11 Questions: Tommy Calderon
by Brent Cole
I first moved to Bellingham in the summer of 1992 and began seeing shows in earnest that fall, so I’m coming up on 24 years in Bellingham seeing shows and being part of the music scene. I don’t think it’s hyperbole to say Tommy Calderon is the best person I’ve had the pleasure of working with through all of those years. Aside from the fact he is an incredible photographer, great writer and videographer (the trifecta of coverage), he is also the most genuine person I’ve come across. In spite of his incredible talent, Tommy is somehow without ego, always willing to help and be involved just because he likes to help and be involved. Local music is his world and that’s where he wants to be – and we are all better off for it.
We rarely do interviews with people who work for the magazine, but Tommy is special circumstance – he’s not only a part of What’s Up!, but he’s part of all the corners of the scene. And his presence makes this town’s music scene better.
Who are you and where did you come from? Please tell us about yourself.
My name is Tommy Calderon and I am a music photographer, journalist and music lover. Despite being a self declared Bellingham native, I was born in Salt Lake City, Utah and moved to Bellingham in 1998 at 5-years-old. My venture into the local music scene began with my friend Clark in early high school and I’ve been enthralled ever since. Last year I graduated from Western with a degree in visual journalism. I’m going on my fifth year of photographing and writing for What’s Up! and started freelancing full time since my graduation.
You spent the last four years photographing bands in Bellingham. What initially compelled you to pick up a camera? Did you have an instant connection?
When I was in high school I took a visual communications class and my teacher inspired me to start taking pictures. Specifically, he showed the class a documentary called War Photographer and that’s when I really knew that this was something I wanted to do and spend my life doing. It was totally an instant connection. When I started, it felt natural and like it was a missing piece that I had always needed in my life.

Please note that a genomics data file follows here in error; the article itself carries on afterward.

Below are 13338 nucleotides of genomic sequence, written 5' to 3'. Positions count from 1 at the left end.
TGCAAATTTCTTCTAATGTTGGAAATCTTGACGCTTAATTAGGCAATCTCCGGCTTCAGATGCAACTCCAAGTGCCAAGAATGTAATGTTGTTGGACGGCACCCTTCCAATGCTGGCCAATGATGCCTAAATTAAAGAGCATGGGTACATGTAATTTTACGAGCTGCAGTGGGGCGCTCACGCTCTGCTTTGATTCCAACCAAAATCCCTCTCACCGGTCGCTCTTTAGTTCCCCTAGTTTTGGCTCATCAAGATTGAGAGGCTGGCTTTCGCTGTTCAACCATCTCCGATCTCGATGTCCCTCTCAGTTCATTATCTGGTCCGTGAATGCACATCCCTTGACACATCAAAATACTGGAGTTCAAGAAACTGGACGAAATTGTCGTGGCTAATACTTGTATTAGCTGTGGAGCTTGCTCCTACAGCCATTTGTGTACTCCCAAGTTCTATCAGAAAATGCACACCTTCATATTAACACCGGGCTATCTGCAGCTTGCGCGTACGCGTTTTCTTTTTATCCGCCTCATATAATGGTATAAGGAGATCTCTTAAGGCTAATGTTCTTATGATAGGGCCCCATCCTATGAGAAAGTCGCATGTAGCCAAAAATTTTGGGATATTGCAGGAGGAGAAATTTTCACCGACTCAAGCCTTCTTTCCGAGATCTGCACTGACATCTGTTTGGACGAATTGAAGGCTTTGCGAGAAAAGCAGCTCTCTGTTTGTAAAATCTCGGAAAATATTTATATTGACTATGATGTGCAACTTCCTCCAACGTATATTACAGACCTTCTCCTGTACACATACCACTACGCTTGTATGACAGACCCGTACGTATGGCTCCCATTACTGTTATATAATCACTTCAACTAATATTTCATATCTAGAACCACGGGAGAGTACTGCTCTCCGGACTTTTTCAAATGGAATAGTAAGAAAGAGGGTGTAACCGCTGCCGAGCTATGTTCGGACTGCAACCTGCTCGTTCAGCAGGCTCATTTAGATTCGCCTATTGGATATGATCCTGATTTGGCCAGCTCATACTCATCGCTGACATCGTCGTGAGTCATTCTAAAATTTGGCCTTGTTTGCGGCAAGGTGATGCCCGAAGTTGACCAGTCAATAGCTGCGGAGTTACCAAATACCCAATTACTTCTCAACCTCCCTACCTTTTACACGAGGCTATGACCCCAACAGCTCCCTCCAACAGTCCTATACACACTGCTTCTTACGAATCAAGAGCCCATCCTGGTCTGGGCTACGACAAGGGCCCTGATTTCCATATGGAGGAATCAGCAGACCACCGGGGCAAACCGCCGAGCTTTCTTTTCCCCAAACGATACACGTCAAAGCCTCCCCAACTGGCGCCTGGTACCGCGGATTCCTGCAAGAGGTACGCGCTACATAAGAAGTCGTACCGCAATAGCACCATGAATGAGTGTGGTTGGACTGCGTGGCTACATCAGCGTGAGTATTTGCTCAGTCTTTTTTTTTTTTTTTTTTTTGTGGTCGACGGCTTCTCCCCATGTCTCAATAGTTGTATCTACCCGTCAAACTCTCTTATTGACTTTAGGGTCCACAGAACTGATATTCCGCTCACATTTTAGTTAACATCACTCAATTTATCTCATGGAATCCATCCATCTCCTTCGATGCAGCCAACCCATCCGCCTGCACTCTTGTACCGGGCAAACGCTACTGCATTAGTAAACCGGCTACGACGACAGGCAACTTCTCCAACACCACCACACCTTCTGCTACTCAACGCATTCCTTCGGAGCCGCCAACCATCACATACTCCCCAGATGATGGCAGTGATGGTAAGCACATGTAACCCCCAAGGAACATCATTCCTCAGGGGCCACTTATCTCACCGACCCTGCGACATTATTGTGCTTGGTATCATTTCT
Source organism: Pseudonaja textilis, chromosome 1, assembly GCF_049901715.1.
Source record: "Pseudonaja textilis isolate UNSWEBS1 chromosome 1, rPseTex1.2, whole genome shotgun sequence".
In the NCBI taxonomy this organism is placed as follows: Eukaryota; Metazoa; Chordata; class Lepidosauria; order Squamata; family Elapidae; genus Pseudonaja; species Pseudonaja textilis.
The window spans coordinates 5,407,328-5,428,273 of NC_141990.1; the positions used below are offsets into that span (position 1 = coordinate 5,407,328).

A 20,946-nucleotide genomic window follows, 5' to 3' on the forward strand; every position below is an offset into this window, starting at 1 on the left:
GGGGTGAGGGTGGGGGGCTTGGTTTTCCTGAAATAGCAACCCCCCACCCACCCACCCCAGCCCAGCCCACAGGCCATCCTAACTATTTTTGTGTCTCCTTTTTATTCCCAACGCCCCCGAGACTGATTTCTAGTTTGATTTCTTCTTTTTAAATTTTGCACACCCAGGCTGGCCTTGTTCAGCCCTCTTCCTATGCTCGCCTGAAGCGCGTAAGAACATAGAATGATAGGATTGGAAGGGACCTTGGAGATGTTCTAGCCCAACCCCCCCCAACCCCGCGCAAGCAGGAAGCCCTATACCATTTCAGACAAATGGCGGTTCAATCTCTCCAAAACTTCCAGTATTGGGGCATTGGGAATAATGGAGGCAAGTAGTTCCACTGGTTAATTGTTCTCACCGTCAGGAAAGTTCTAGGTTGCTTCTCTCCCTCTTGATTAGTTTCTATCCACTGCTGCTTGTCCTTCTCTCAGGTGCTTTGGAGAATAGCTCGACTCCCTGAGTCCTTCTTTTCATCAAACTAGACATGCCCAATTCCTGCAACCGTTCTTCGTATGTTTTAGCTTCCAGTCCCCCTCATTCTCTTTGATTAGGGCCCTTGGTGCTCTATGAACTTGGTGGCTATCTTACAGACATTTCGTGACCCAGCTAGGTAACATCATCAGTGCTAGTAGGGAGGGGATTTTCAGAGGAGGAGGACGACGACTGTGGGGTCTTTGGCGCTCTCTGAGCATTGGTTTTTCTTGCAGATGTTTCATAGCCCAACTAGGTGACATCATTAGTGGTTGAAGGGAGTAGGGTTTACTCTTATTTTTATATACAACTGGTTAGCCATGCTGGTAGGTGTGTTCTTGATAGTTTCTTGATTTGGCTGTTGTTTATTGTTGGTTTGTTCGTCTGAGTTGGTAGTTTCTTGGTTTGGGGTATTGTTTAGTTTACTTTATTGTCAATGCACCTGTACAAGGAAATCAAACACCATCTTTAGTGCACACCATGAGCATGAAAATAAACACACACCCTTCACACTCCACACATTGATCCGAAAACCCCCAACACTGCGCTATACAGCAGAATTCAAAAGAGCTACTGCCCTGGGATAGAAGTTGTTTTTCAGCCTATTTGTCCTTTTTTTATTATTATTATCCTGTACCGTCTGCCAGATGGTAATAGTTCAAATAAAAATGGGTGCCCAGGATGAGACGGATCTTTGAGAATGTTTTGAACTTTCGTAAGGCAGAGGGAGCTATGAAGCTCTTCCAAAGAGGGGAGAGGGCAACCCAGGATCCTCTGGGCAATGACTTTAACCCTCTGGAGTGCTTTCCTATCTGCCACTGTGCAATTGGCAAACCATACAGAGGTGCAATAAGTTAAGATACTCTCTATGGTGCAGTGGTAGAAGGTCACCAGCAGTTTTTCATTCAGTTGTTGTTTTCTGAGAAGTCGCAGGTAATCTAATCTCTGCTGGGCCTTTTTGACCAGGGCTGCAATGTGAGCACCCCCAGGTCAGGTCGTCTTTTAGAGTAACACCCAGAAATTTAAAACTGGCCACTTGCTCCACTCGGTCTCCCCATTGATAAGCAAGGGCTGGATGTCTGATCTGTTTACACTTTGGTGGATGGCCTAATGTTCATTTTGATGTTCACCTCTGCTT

Now that you’ve graduated from college, your goal is to tour with bands, photographing their life on the road and shows. What has drawn you to this type of career?
As a teenager, going to shows was one of the most important and fun things to me, apart from playing in the band I was in. Bellingham was an oyster beginning to open for me and shows were the best part of this town. Local musicians quickly became idols and role models to me. Going to shows turned into a full on addiction. It provided me with the best feelings I had ever felt. Naturally, going to shows and photographing overlapped because I would take my camera everywhere. I saw that the images that I took were positively impacting the bands, attendees and that feeling I helped provide for people also provided me with a sense of accomplishment as well as pride. I continue to do this because providing something for people to look back on, that tells a story, gives confidence and is positive for them is why I do it. It comes from simply being a fan and wanting to give something back.
In an ideal world, what will you be doing in five years as a career?
In an ideal world, I’d be still living in Bellingham, taking pictures locally, still making Bellingham SoundCheck, touring the country and rest of the world with bands and hopefully still writing and doing work for What’s Up! Magazine. Fingers crossed.
As a photographer, what gives you the greatest joy in the process?